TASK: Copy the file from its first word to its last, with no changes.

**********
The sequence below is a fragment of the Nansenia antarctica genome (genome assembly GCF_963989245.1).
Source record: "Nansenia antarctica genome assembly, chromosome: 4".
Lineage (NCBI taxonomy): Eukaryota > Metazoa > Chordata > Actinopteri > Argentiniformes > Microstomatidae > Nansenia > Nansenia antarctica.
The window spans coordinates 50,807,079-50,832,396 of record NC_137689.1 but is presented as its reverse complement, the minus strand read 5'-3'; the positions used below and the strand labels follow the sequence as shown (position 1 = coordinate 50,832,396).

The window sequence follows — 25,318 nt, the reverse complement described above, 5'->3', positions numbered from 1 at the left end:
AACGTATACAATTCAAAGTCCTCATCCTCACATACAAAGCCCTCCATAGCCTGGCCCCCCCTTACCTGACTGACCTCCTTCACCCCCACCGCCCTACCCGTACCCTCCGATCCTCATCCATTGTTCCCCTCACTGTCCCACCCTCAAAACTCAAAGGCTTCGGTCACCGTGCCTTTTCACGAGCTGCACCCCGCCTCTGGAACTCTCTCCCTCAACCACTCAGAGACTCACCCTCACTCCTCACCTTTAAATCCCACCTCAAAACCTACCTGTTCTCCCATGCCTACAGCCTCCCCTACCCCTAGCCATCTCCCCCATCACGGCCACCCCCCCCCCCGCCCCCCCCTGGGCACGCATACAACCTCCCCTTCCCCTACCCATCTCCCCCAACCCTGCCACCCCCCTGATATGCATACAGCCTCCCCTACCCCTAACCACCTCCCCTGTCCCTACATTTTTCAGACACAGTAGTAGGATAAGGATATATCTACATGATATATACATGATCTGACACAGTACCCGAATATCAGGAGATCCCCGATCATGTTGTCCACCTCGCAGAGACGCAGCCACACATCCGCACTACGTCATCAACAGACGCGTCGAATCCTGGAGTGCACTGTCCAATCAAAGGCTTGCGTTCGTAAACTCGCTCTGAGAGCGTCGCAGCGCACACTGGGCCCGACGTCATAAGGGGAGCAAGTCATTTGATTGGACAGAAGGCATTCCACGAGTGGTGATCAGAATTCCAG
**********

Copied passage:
The sequence below is a fragment of the Nansenia antarctica genome (genome assembly GCF_963989245.1).
Source record: "Nansenia antarctica genome assembly, chromosome: 4".
Lineage (NCBI taxonomy): Eukaryota > Metazoa > Chordata > Actinopteri > Argentiniformes > Microstomatidae > Nansenia > Nansenia antarctica.
The window spans coordinates 50,807,079-50,832,396 of record NC_137689.1 but is presented as its reverse complement, the minus strand read 5'-3'; the positions used below and the strand labels follow the sequence as shown (position 1 = coordinate 50,832,396).

The window sequence follows — 25,318 nt, the reverse complement described above, 5'->3', positions numbered from 1 at the left end:
AACGTATACAATTCAAAGTCCTCATCCTCACATACAAAGCCCTCCATAGCCTGGCCCCCCCTTACCTGACTGACCTCCTTCACCCCCACCGCCCTACCCGTACCCTCCGATCCTCATCCATTGTTCCCCTCACTGTCCCACCCTCAAAACTCAAAGGCTTCGGTCACCGTGCCTTTTCACGAGCTGCACCCCGCCTCTGGAACTCTCTCCCTCAACCACTCAGAGACTCACCCTCACTCCTCACCTTTAAATCCCACCTCAAAACCTACCTGTTCTCCCATGCCTACAGCCTCCCCTACCCCTAGCCATCTCCCCCATCACGGCCACCCCCCCCCCCGCCCCCCCCTGGGCACGCATACAACCTCCCCTTCCCCTACCCATCTCCCCCAACCCTGCCACCCCCCTGATATGCATACAGCCTCCCCTACCCCTAACCACCTCCCCTGTCCCTACATTTTTCAGACACAGTAGTAGGATAAGGATATATCTACATGATATATACATGATCTGACACAGTACCCGAATATCAGGAGATCCCCGATCATGTTGTCCACCTCGCAGAGACGCAGCCACACATCCGCACTACGTCATCAACAGACGCGTCGAATCCTGGAGTGCACTGTCCAATCAAAGGCTTGCGTTCGTAAACTCGCTCTGAGAGCGTCGCAGCGCACACTGGGCCCGACGTCATAAGGGGAGCAAGTCATTTGATTGGACAGAAGGCATTCCACGAGTGGTGATCAGAATTCCAG